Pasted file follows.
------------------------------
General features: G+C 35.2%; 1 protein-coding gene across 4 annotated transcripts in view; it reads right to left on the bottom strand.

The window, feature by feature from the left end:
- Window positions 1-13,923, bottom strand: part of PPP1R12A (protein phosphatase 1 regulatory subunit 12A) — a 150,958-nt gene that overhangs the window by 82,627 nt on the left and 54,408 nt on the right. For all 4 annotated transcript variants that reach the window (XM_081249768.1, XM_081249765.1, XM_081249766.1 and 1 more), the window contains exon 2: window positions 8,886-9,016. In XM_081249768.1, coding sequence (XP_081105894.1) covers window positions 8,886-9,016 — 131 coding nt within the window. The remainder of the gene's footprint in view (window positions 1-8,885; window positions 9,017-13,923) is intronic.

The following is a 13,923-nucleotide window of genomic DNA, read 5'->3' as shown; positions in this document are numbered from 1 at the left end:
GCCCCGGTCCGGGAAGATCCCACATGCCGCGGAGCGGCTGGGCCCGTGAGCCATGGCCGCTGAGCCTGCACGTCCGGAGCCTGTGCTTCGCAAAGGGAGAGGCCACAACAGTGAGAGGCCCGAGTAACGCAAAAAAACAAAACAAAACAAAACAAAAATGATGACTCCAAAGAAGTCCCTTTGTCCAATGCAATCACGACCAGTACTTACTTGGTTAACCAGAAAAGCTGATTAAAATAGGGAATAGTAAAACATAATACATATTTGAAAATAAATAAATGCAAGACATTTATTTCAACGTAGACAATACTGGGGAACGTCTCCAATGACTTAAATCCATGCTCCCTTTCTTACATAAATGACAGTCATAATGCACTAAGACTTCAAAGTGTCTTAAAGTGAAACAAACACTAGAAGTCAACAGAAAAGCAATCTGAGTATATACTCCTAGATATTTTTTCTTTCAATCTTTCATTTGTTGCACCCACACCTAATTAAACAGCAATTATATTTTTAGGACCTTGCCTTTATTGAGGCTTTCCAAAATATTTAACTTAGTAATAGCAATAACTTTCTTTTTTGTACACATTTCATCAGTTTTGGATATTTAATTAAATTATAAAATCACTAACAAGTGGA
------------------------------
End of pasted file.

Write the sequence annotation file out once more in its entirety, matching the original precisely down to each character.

General features: G+C 35.2%; 1 protein-coding gene across 4 annotated transcripts in view; it reads right to left on the bottom strand.

The window, feature by feature from the left end:
- Window positions 1-13,923, bottom strand: part of PPP1R12A (protein phosphatase 1 regulatory subunit 12A) — a 150,958-nt gene that overhangs the window by 82,627 nt on the left and 54,408 nt on the right. For all 4 annotated transcript variants that reach the window (XM_081249768.1, XM_081249765.1, XM_081249766.1 and 1 more), the window contains exon 2: window positions 8,886-9,016. In XM_081249768.1, coding sequence (XP_081105894.1) covers window positions 8,886-9,016 — 131 coding nt within the window. The remainder of the gene's footprint in view (window positions 1-8,885; window positions 9,017-13,923) is intronic.

The following is a 13,923-nucleotide window of genomic DNA, read 5'->3' as shown; positions in this document are numbered from 1 at the left end:
GCCCCGGTCCGGGAAGATCCCACATGCCGCGGAGCGGCTGGGCCCGTGAGCCATGGCCGCTGAGCCTGCACGTCCGGAGCCTGTGCTTCGCAAAGGGAGAGGCCACAACAGTGAGAGGCCCGAGTAACGCAAAAAAACAAAACAAAACAAAACAAAAATGATGACTCCAAAGAAGTCCCTTTGTCCAATGCAATCACGACCAGTACTTACTTGGTTAACCAGAAAAGCTGATTAAAATAGGGAATAGTAAAACATAATACATATTTGAAAATAAATAAATGCAAGACATTTATTTCAACGTAGACAATACTGGGGAACGTCTCCAATGACTTAAATCCATGCTCCCTTTCTTACATAAATGACAGTCATAATGCACTAAGACTTCAAAGTGTCTTAAAGTGAAACAAACACTAGAAGTCAACAGAAAAGCAATCTGAGTATATACTCCTAGATATTTTTTCTTTCAATCTTTCATTTGTTGCACCCACACCTAATTAAACAGCAATTATATTTTTAGGACCTTGCCTTTATTGAGGCTTTCCAAAATATTTAACTTAGTAATAGCAATAACTTTCTTTTTTGTACACATTTCATCAGTTTTGGATATTTAATTAAATTATAAAATCACTAACAAGTGGA